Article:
SJ: Surrounded by what I'm editing and working with other editors and wonderful reporters, that was just always happening. And then 2016 happened. And I mean we're seeing the destabilization of people's... And is it the truth? And faking all of this, and I was just seeing even when you do your job, if people don't like it, many people will just assume it's fake or a lie. So I was like gosh, yikes. So, I felt just in that space, I'd rather... I don't know, rather than feeling scared, I don't know, I just wanted to really speak to it and really do the best I could to document the truth as I experienced it. And again, and that is why I say memory is such an unreliable narrator, it just is, right, those lies. And so that's why. Like with my grandmother for example, at the church, there's a tremendously important scene. Oh my gosh, so traumatic and life changing. And then I'm like, "I don't remember what happened next". And then I'm like... And then we're in the car, you know what I mean? And my goodness, as a writer, it drives me crazy that I can't remember what happened from the moment we walked off the pulpit in that church and into the parking lot, a minute... I don't know, 10 minutes maybe.
SJ: I don't know what happened, and gosh, I sure would like to.
SJ: But I felt that it was more important to go... I don't know. And to tell that to the reader, so that they understand that what I am telling you, I am really confident in and I do that with my mom, a few times too. Yeah, so I don't know, it's just how I figured out how to tell this story, but I hope and I trust that I think any writer right now, worth their salt, is thoughtfully interrogating themselves because I say it's really easy to lie. You know, you could be writing just really quickly, trying to meet a deadline, and you just...
SJ: And you haven't given yourself time for memory to... As me often I'm asleep, you know what I mean. I'm in the shower and all of a sudden I'm like, "Oh my gosh, that happened there, not there." Or powerful. There's a moment where I remember years before my grandmother told me to stop holding my books like a girl, my library books, like a girl and I said something sarcastic to her, and she backhanded me and I'd forgot about it. I had written about it. I wrote about it in essay form for BuzzFeed years ago and forgot about it, and then only when I was writing the Memphis 1999 section did it come back to me because I had time and so write slow. My theory is James Frey is a real fast writer.
TI: I wanna ask you about Ohio. I know everybody asks you. You recently moved from New York to Columbus, Ohio, "the land of tall, big booty corn-fed men" as you put it.
SJ: They are so tall and so big bootied.
TI: I'm curious to ask about it as part of just your trajectory as a writer. You were working at BuzzFeed, you went from an MFA program to an NYC media job.
SJ: Taught high school in between then too.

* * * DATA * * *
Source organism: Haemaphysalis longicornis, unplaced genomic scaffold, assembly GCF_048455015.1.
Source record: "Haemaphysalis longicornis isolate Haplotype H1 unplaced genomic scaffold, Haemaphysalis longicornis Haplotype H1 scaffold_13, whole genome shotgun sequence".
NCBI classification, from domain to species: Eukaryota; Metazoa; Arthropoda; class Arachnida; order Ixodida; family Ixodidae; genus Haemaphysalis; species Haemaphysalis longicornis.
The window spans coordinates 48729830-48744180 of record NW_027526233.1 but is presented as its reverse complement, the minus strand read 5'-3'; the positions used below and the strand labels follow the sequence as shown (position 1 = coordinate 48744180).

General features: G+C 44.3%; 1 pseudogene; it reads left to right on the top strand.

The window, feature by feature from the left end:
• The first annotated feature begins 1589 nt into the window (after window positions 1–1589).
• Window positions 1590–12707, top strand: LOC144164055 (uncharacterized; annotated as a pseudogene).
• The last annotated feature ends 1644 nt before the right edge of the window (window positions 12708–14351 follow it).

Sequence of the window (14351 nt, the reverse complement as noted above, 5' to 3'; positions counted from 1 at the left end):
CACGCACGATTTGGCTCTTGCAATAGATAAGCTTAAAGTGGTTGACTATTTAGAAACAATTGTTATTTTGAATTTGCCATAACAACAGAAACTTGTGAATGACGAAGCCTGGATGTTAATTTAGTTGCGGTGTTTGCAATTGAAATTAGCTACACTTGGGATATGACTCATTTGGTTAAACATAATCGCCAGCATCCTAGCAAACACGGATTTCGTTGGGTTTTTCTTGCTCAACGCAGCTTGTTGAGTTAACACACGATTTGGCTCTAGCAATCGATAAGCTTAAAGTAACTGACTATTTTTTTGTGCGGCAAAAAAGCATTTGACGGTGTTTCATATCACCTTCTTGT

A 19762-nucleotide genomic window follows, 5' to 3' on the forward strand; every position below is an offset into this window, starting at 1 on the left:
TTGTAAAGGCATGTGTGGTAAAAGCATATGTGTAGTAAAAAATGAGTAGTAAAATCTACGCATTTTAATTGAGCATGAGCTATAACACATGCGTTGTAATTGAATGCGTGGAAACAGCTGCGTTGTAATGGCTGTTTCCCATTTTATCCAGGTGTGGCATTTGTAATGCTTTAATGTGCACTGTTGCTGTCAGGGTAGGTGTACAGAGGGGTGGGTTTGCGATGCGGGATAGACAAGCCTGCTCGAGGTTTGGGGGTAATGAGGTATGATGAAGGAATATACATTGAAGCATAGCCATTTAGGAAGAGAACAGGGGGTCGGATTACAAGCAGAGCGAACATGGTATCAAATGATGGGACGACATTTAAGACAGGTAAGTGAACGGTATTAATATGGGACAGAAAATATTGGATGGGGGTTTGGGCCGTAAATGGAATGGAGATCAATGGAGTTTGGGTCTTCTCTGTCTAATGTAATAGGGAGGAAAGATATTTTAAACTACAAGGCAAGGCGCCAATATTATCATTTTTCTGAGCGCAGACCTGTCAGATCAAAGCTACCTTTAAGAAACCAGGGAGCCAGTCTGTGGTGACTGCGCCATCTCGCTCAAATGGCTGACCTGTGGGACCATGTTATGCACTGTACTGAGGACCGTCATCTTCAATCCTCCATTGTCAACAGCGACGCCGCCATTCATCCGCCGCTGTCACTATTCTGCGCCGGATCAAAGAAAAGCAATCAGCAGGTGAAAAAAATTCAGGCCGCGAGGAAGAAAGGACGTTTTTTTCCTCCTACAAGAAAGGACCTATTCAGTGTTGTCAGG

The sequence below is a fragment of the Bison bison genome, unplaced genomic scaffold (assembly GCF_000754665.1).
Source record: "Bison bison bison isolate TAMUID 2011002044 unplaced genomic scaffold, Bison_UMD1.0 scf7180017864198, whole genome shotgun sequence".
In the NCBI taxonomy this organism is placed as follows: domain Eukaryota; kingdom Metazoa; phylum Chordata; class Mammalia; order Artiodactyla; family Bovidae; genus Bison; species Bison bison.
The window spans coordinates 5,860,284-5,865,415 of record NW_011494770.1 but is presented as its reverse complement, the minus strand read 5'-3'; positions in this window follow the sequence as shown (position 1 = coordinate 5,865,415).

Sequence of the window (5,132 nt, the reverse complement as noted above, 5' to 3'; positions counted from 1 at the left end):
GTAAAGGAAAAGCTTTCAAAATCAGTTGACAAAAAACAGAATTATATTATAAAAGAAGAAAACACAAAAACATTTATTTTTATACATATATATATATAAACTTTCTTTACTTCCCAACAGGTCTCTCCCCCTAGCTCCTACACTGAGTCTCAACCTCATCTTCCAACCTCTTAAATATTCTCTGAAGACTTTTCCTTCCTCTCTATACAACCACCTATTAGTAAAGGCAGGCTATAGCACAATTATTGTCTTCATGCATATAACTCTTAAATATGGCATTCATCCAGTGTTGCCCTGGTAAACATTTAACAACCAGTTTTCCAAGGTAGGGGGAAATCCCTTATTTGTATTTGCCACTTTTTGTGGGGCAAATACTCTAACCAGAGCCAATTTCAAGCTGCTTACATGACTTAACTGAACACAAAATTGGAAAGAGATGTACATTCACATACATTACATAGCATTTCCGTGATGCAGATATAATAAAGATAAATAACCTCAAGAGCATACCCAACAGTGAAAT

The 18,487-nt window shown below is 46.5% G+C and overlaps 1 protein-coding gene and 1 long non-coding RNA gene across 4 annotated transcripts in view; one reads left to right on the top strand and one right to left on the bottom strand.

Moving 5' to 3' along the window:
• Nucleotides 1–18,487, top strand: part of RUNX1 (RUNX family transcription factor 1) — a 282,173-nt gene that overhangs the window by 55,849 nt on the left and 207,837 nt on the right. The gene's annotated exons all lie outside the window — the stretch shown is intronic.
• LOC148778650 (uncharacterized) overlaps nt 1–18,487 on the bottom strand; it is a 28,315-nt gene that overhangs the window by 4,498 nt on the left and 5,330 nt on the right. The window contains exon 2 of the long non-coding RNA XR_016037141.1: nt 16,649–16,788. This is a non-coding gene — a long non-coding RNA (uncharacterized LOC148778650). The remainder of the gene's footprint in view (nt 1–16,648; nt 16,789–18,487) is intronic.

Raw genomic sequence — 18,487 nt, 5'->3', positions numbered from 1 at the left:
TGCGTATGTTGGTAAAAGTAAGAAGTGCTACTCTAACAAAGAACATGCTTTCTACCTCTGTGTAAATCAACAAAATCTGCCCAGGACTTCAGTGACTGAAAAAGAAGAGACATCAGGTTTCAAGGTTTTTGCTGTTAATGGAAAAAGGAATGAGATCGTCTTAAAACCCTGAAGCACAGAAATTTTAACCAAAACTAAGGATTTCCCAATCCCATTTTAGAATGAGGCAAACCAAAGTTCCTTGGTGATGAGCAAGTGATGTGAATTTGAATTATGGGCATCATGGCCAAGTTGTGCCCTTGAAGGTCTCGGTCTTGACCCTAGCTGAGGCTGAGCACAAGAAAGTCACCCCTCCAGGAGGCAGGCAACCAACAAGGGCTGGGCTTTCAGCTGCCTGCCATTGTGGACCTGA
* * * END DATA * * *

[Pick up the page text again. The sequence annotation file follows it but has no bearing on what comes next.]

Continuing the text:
TI: Right. Now that you've moved to Ohio, you've said that all you have to do is live and write.
SJ: Because I can afford that.
TI: How has that changed your identity as a writer?
SJ: Oh yeah, it's new. I moved there in September. I visited last October for work. I was doing a road trip series with the Morning Show I was hosting for BuzzFeed News. And I just went, and I think I don't... All I know, I went back and I was like, "What was going on?" And I realized right before that trip was Dr. Christine Blasey Ford's testimony shook me. Really did. I see the word indelible in print and my eyes start stinging. It was a moment where, for everything that has happened, I just think something broke. And I said, "What has been working until this point is no longer working." And because I've struggled with depression and really struggled with mental health, as so many of us are, and realizing that I could now afford financially, because of where my career is, I knew that it wasn't like people were gonna stop publishing my work because I wasn't living in New York City. I could afford to move. I've traveled. I've circled the globe. In 2012, after... It's like just you see at the end. But after my mom passed away, I traveled by myself for eight months and circled the globe because I was like, "I gotta re-introduce myself to this world without her."
SJ: So, having done all of that, I ended up in Columbus, Ohio and I didn't go there looking for a new home, but I found it and it was just everything lined up and so I don't know. So one, I think it is always powerful when you feel your intuition, you respond to your intuition and then you are given the gift of time to see, "Damn it, you were right." Isn't that a powerful moment and I know, right? People are nodding because you know what that's like and then you're like, "I'll do it again." So I think as a writer, which is all about risk taking, and poetry in particular, I think that dynamic, the intuition following through and being confirmed, it empowers everything, because I think I'm on to something. And so, yeah, it's the economics are great, it's nice, the guys are hot, grinders lit.
SJ: But just beyond that I feel so self-confident, in my ability to make decisions about what's working for me, and that's true for all kinds of things but of course, as I try to figure out what I wanna do next, I'm writing poems that is why I'm writing more than I have in years honestly.
TI: That's amazing. That is tremendously powerful.
SJ: Thank you.
TI: Thank you.
SJ: Thank you Tajja. Oh my god, great. I know you have questions, but can we applause her as well?
GM: On the Live Mic episode page, livemic.ca, you will find biographies of featured writers, guests and hosts, as well as links to TPL’s collections or other episode-related materials. For all of TPL’s podcast series go to tpl.ca/podcasts.